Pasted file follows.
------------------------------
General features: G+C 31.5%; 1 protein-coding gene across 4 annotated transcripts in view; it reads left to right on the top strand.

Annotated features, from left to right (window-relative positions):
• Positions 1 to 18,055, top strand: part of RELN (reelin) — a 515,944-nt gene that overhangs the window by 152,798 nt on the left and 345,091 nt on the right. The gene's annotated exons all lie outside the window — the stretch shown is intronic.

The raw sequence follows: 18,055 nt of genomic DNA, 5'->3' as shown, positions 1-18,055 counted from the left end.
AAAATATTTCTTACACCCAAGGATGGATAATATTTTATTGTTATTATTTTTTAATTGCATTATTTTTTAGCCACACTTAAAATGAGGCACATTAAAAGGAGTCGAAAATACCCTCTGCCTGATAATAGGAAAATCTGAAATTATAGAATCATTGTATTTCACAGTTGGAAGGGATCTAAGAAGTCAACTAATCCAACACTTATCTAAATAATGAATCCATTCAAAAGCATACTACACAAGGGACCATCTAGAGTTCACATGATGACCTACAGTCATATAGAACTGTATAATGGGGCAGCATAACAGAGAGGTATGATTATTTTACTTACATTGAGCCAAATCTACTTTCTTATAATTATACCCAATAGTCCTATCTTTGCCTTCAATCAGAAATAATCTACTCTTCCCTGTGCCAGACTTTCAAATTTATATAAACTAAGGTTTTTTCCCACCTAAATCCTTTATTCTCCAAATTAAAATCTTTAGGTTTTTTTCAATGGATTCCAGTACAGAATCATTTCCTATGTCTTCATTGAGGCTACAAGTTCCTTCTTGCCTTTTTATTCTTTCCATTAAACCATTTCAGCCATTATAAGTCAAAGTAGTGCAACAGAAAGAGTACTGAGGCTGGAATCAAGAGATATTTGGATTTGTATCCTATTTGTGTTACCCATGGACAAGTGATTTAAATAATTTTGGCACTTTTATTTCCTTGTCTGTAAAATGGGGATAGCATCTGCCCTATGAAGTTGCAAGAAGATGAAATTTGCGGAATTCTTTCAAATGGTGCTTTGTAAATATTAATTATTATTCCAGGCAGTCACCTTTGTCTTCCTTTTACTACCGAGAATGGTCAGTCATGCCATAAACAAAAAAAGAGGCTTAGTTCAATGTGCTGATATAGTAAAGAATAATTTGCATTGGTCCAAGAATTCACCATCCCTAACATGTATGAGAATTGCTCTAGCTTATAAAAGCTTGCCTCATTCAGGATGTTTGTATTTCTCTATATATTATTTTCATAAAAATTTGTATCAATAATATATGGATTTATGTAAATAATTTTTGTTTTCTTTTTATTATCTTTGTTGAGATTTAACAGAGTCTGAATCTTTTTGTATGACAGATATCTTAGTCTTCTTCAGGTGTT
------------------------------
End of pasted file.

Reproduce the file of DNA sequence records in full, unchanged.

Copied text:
General features: G+C 31.5%; 1 protein-coding gene across 4 annotated transcripts in view; it reads left to right on the top strand.

Annotated features, from left to right (window-relative positions):
• Positions 1 to 18,055, top strand: part of RELN (reelin) — a 515,944-nt gene that overhangs the window by 152,798 nt on the left and 345,091 nt on the right. The gene's annotated exons all lie outside the window — the stretch shown is intronic.

The raw sequence follows: 18,055 nt of genomic DNA, 5'->3' as shown, positions 1-18,055 counted from the left end.
AAAATATTTCTTACACCCAAGGATGGATAATATTTTATTGTTATTATTTTTTAATTGCATTATTTTTTAGCCACACTTAAAATGAGGCACATTAAAAGGAGTCGAAAATACCCTCTGCCTGATAATAGGAAAATCTGAAATTATAGAATCATTGTATTTCACAGTTGGAAGGGATCTAAGAAGTCAACTAATCCAACACTTATCTAAATAATGAATCCATTCAAAAGCATACTACACAAGGGACCATCTAGAGTTCACATGATGACCTACAGTCATATAGAACTGTATAATGGGGCAGCATAACAGAGAGGTATGATTATTTTACTTACATTGAGCCAAATCTACTTTCTTATAATTATACCCAATAGTCCTATCTTTGCCTTCAATCAGAAATAATCTACTCTTCCCTGTGCCAGACTTTCAAATTTATATAAACTAAGGTTTTTTCCCACCTAAATCCTTTATTCTCCAAATTAAAATCTTTAGGTTTTTTTCAATGGATTCCAGTACAGAATCATTTCCTATGTCTTCATTGAGGCTACAAGTTCCTTCTTGCCTTTTTATTCTTTCCATTAAACCATTTCAGCCATTATAAGTCAAAGTAGTGCAACAGAAAGAGTACTGAGGCTGGAATCAAGAGATATTTGGATTTGTATCCTATTTGTGTTACCCATGGACAAGTGATTTAAATAATTTTGGCACTTTTATTTCCTTGTCTGTAAAATGGGGATAGCATCTGCCCTATGAAGTTGCAAGAAGATGAAATTTGCGGAATTCTTTCAAATGGTGCTTTGTAAATATTAATTATTATTCCAGGCAGTCACCTTTGTCTTCCTTTTACTACCGAGAATGGTCAGTCATGCCATAAACAAAAAAAGAGGCTTAGTTCAATGTGCTGATATAGTAAAGAATAATTTGCATTGGTCCAAGAATTCACCATCCCTAACATGTATGAGAATTGCTCTAGCTTATAAAAGCTTGCCTCATTCAGGATGTTTGTATTTCTCTATATATTATTTTCATAAAAATTTGTATCAATAATATATGGATTTATGTAAATAATTTTTGTTTTCTTTTTATTATCTTTGTTGAGATTTAACAGAGTCTGAATCTTTTTGTATGACAGATATCTTAGTCTTCTTCAGGTGTT